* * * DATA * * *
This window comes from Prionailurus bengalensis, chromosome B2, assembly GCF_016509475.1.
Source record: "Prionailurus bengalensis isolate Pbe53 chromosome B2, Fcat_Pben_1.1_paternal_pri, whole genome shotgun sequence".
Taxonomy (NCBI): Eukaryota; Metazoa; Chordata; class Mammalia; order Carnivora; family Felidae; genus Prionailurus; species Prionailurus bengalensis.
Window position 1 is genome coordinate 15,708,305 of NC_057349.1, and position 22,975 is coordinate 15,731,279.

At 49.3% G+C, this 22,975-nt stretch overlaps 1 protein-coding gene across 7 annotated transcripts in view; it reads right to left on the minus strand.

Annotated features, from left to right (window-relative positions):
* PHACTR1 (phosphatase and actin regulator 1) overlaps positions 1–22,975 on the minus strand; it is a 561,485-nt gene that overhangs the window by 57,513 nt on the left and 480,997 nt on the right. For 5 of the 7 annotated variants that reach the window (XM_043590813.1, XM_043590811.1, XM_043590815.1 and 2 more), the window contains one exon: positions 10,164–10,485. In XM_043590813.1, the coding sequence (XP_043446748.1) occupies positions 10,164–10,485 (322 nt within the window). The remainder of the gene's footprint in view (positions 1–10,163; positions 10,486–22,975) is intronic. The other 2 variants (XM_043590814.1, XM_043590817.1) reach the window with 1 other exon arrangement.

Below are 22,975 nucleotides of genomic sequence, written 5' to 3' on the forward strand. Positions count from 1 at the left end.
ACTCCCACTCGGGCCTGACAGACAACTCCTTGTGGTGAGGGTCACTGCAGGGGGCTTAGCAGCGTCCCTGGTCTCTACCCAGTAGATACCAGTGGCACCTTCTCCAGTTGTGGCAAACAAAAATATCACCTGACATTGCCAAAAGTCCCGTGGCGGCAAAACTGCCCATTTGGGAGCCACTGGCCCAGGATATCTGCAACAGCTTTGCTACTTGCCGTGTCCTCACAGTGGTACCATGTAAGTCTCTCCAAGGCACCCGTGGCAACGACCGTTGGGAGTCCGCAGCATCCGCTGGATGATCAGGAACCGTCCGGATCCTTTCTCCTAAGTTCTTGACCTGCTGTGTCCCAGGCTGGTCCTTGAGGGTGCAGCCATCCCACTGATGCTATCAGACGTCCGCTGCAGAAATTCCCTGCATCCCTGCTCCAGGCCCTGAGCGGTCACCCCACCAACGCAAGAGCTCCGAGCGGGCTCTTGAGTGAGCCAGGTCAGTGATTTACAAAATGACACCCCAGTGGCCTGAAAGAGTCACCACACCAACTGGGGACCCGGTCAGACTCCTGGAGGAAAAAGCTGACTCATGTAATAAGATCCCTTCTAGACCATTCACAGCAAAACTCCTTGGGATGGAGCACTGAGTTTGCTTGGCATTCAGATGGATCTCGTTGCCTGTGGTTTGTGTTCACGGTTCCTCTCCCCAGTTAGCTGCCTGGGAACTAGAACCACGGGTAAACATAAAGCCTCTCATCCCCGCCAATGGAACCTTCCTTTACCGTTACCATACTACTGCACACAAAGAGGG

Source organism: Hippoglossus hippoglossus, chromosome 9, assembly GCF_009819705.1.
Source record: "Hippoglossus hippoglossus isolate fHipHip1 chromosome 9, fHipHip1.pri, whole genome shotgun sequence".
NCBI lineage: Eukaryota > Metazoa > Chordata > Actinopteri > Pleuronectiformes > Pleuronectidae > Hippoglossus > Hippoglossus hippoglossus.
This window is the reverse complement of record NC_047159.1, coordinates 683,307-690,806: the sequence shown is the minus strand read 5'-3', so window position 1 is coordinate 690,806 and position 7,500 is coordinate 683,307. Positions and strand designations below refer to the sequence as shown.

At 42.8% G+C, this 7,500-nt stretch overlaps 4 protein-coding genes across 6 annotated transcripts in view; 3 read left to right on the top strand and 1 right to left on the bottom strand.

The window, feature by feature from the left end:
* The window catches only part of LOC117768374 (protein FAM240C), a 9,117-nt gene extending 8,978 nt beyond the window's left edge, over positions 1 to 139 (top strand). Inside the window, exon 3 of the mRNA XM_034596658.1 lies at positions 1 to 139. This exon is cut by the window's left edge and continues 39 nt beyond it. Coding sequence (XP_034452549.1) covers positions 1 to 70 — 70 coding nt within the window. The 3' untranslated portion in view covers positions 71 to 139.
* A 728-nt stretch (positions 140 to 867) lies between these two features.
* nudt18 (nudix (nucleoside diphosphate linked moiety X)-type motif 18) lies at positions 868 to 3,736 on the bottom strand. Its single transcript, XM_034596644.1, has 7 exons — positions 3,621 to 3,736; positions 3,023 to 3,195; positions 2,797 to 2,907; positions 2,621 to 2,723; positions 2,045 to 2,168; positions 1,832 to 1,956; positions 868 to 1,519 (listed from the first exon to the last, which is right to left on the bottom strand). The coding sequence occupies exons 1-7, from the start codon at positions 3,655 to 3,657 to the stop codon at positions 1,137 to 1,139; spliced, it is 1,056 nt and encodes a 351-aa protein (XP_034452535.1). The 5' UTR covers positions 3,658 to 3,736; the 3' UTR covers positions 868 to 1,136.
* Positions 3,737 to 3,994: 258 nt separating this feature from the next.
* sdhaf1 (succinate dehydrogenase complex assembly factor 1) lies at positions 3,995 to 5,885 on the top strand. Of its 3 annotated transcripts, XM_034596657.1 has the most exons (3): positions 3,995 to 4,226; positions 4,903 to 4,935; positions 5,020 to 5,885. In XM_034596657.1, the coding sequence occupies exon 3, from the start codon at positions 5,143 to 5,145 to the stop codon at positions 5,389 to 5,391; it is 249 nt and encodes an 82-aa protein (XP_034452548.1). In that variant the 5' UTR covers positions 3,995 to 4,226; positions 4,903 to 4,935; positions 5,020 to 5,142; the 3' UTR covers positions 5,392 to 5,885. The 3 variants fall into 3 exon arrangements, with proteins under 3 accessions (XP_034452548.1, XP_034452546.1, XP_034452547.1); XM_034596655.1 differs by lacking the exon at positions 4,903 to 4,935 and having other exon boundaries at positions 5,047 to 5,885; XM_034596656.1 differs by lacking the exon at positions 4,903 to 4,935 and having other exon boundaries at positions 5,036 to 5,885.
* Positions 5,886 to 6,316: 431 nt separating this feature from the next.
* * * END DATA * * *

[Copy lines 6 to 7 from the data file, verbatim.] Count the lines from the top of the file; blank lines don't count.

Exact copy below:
Annotated features, from left to right (window-relative positions):
* PHACTR1 (phosphatase and actin regulator 1) overlaps positions 1–22,975 on the minus strand; it is a 561,485-nt gene that overhangs the window by 57,513 nt on the left and 480,997 nt on the right. For 5 of the 7 annotated variants that reach the window (XM_043590813.1, XM_043590811.1, XM_043590815.1 and 2 more), the window contains one exon: positions 10,164–10,485. In XM_043590813.1, the coding sequence (XP_043446748.1) occupies positions 10,164–10,485 (322 nt within the window). The remainder of the gene's footprint in view (positions 1–10,163; positions 10,486–22,975) is intronic. The other 2 variants (XM_043590814.1, XM_043590817.1) reach the window with 1 other exon arrangement.